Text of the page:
Anyone passingly familiar with poker will recognise the idea that unless you’re playing for money, even a trivial amount, the game is not the same. In certain circumstances you can substitute something of value to the holder which is not money for essentially the same effect, and if you’re of a particularly evil persuasion you can construct a system with all the problems associated with gambling and none of the potential upside for the player.
The point is that money changes things. It indicates that your vote is backed not only by words but by serious intent. This means that if you have an economy where, outrageously, people charge money for services then whole new structures become possible.
For example, imagine Tinder, but as an auction: instead of simply expressing interest in whoever appears, or dismissing them, you give them a price which you would pay to meet. The system would then sort all possible meetings for each individual based on the sum of how much they are bidding to meet the other person and that other person is bidding to meet them. The higher bidder would then pay the difference in bids to the lower bidder, minus some percentage for the operator.
The really neat thing about that mechanism is just how many properties emerge from it. If two parties really want to meet each other and both bid large but similar or equal amounts then they don’t pay the price for it. If the bidding is asymmetrical then the bidder putting in more is going to have to bid enough to compensate for the lack of interest on the other side, and consider that is worth the extra spend.
The practicalities are a bit different, with the idea of implementing the probably necessary escrow procedures enough to put me off. What’s interesting is that so many people will respond to making an explicit link between finance and dating utterly repulsive, even if the implicit links that already exist are much worse. In this case the use of money helps to weed out people that are not serious, which is really the whole point.
A more likely application of the same idea would be business development teams attending conferences. Companies want to discover other companies to work with, and such a mechanism would enable organisers to prepare meetings at conferences which are based on the highest combined expected value from the meeting.
Prediction markets are another application of this idea. In a very real (and, in many jurisdictions, legal) sense they are using gambling data to predict the outcome of an event. Using play money for legal reasons, such markets are increasingly gaining traction within organisations hoping to get more useful insights from their workforce. (See Google here). Use within a single organisation has serious limits though, thanks to the potential for abuse by stakeholders in what is being predicted. An individual on a project may suddenly sabotage it in order to drive the price down, buy up the market, then resolve the problem causing the price to rise. The problem for organisations is this ability to get honest opinions about projects from stakeholders is definitely something you want, but you end up incentivising people for being good at prediction, not for getting their job done.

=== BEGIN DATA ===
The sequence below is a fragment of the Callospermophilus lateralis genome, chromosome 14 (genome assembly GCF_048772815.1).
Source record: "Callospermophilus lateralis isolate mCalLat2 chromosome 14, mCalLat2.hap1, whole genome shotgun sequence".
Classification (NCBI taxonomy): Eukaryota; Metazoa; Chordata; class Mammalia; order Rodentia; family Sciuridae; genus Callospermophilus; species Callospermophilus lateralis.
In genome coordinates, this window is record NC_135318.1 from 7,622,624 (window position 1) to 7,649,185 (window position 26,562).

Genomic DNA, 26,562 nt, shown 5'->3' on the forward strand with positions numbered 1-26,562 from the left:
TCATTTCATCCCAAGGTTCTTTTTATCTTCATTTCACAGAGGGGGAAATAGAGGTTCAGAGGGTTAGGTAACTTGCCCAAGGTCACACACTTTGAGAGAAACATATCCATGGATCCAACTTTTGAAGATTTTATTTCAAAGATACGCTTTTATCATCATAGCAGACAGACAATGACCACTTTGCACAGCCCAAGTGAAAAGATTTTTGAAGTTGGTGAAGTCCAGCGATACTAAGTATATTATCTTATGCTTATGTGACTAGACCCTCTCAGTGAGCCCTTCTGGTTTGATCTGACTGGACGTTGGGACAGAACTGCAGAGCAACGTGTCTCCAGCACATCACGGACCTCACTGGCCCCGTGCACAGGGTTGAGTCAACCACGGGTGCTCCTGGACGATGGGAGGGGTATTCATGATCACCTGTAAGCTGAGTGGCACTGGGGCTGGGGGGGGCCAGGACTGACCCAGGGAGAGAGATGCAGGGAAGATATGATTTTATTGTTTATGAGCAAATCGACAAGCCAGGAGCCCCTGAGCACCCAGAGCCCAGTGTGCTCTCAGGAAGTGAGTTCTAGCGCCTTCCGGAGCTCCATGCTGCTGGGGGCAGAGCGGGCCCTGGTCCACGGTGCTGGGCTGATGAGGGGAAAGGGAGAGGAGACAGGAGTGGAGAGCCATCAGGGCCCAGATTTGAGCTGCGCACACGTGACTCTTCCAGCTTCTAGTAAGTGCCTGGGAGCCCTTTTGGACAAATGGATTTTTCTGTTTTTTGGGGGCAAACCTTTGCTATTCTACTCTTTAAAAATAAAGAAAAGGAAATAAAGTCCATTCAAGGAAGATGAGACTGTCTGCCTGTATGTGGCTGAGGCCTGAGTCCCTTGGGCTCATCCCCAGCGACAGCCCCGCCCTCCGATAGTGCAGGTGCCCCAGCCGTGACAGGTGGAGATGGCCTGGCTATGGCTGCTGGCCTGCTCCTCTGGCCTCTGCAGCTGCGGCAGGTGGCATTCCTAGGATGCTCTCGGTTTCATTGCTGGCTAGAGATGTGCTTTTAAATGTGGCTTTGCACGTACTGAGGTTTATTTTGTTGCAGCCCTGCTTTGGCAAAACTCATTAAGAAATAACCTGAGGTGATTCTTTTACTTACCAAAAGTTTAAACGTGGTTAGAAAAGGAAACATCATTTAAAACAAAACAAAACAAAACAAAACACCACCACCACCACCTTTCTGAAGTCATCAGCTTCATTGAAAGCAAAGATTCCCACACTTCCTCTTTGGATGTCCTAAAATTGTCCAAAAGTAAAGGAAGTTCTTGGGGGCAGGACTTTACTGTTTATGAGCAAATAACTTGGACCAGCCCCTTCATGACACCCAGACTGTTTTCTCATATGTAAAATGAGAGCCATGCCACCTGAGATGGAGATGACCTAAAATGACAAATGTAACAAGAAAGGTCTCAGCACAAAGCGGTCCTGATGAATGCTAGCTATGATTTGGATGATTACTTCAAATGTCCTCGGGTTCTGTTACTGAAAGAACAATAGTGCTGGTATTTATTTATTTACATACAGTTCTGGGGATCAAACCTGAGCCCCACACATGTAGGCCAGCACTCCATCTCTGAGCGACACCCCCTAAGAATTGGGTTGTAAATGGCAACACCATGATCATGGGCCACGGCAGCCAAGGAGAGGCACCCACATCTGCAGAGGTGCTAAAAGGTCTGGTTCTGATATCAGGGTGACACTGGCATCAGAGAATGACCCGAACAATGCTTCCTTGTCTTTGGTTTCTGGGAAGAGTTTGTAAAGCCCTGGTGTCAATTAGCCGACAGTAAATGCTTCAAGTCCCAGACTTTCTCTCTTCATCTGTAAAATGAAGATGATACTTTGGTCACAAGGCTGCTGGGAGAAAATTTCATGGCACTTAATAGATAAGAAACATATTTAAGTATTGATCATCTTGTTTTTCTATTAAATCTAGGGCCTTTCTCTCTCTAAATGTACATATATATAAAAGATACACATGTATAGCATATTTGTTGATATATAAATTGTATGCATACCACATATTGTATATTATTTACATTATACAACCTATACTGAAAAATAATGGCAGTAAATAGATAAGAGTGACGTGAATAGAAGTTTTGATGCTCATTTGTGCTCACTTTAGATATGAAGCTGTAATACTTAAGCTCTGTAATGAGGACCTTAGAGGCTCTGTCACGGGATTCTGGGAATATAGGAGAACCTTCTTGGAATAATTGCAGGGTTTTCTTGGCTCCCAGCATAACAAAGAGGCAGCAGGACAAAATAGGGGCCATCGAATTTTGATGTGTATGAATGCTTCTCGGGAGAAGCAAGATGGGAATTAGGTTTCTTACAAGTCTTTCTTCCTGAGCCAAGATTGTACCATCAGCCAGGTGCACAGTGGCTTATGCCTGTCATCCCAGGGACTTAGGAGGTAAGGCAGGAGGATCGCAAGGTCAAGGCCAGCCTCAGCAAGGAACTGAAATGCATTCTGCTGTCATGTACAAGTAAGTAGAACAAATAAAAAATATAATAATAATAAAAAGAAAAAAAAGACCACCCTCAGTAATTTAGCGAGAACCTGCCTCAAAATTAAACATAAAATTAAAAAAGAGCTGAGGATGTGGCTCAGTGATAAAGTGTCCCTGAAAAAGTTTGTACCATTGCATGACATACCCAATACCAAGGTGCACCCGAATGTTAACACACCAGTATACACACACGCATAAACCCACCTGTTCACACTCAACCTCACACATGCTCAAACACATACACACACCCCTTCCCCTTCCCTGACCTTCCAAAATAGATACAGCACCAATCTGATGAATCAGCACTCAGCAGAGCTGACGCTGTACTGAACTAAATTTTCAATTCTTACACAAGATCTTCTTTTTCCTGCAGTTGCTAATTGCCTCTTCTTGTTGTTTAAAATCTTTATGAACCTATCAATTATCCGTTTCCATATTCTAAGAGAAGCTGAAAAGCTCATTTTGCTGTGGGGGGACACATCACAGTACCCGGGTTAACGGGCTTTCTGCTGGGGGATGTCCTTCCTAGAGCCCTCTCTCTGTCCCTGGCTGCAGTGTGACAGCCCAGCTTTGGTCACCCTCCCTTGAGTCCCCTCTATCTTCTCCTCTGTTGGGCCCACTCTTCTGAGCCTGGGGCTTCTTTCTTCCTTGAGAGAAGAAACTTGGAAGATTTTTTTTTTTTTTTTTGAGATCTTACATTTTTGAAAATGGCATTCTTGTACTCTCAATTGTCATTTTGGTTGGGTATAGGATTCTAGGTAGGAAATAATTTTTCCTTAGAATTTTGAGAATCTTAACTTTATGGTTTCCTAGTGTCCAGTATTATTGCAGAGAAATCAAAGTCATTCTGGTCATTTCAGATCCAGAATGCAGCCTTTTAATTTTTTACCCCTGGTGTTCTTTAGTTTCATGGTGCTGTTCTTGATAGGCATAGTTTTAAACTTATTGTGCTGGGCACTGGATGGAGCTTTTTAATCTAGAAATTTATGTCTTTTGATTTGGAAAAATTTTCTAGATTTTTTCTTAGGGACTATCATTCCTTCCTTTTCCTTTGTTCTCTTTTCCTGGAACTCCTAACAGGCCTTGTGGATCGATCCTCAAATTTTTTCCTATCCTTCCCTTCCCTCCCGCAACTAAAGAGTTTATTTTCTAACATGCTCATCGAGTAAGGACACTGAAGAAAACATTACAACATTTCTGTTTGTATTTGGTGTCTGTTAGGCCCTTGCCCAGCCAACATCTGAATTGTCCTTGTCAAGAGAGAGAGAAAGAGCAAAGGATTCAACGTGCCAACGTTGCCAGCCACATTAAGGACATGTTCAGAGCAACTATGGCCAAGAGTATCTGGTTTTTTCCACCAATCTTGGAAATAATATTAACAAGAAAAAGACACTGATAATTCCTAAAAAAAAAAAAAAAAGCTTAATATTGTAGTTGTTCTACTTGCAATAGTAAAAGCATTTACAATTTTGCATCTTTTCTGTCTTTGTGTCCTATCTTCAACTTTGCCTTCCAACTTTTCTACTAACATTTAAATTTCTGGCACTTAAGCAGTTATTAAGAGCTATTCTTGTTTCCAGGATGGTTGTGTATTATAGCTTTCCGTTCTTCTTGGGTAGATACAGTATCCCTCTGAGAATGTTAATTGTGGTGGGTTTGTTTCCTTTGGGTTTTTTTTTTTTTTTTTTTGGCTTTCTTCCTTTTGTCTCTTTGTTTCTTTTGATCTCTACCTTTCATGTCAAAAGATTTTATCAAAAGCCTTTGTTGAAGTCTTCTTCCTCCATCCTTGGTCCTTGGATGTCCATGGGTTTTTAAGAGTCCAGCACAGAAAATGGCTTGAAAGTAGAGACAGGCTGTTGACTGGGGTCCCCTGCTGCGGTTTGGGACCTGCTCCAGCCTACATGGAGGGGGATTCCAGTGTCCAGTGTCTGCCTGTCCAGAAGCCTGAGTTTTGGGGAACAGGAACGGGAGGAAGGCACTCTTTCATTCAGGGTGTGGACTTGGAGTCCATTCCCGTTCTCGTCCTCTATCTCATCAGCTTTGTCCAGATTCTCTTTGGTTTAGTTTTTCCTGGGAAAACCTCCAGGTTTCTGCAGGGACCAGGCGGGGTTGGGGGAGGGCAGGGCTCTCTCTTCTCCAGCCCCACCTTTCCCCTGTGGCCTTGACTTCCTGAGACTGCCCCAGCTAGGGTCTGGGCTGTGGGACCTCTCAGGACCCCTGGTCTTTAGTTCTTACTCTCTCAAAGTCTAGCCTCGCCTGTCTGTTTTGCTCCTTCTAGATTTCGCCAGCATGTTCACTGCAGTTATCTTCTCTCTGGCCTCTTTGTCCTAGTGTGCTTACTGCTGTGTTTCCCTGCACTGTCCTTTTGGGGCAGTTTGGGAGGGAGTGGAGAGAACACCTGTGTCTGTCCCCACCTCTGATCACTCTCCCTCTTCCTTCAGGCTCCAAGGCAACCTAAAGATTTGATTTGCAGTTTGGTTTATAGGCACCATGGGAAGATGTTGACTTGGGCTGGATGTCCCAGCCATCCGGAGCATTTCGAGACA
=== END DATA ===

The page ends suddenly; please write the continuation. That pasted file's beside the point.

Finally, there is the whole question of search. Previously I’ve written about the idea of businesses that are just pieces of software running somewhere on the net and conducting all their administration automatically. Android has the famous “Intent” system for enabling apps to discover each other and access their services, but what’s needed is to extend this into the cloud as I described in “What the cloud should learn from Android” to enable our automated businesses to discover and transact with each other without human intervention.
There are several steps to resolve here:
- Find potential services which could handle your request
- Filter the list based on those you trust (generally by some sort of endorsement mechanism)
- Get quotes from the remaining services on how much to execute the request, if they think they can handle it at all
- Pick the best quote and go with it
This would all work much better if the person doing the searching is paying, as the search needs to be done in their interest. (The results are to be handled automatically, so there is no benefit to either side in returning anything less than an accurate representative list, as step 3 eliminates any advertising based advantage). The exception would be the seller looking for endorsements, which could be paid for brands not dissimilar to the Better Business Bureau that your agent may choose counts in favour of or against the bid.
Conceivably such a system could be built around a blockchain like mechanism, however, I suspect that some centralised entity will end up dominating this area, and come to control a horrific amount of the global economy. The conflict in such a situation would come down to pricing information. From a macro efficiency perspective you want the prices to be public, enabling the market to stimulate shifts to areas where there is more spending. Really large profits come from exploiting economic inefficiencies, often only temporary ones, so individuals happily doing so will resist having the spotlight being shone on their areas.
Ultimately it’s annoying that our culture has developed such an aversion to acknowledging the positive aspects of a formal economy based on financial transactions. It does not help that the financial world does such a good job of justifying that point of view, however, if we can shake off some of the squeamishness about it there remains a whole world of applications where their very existence is enabled by some side effect of the fact money is involved.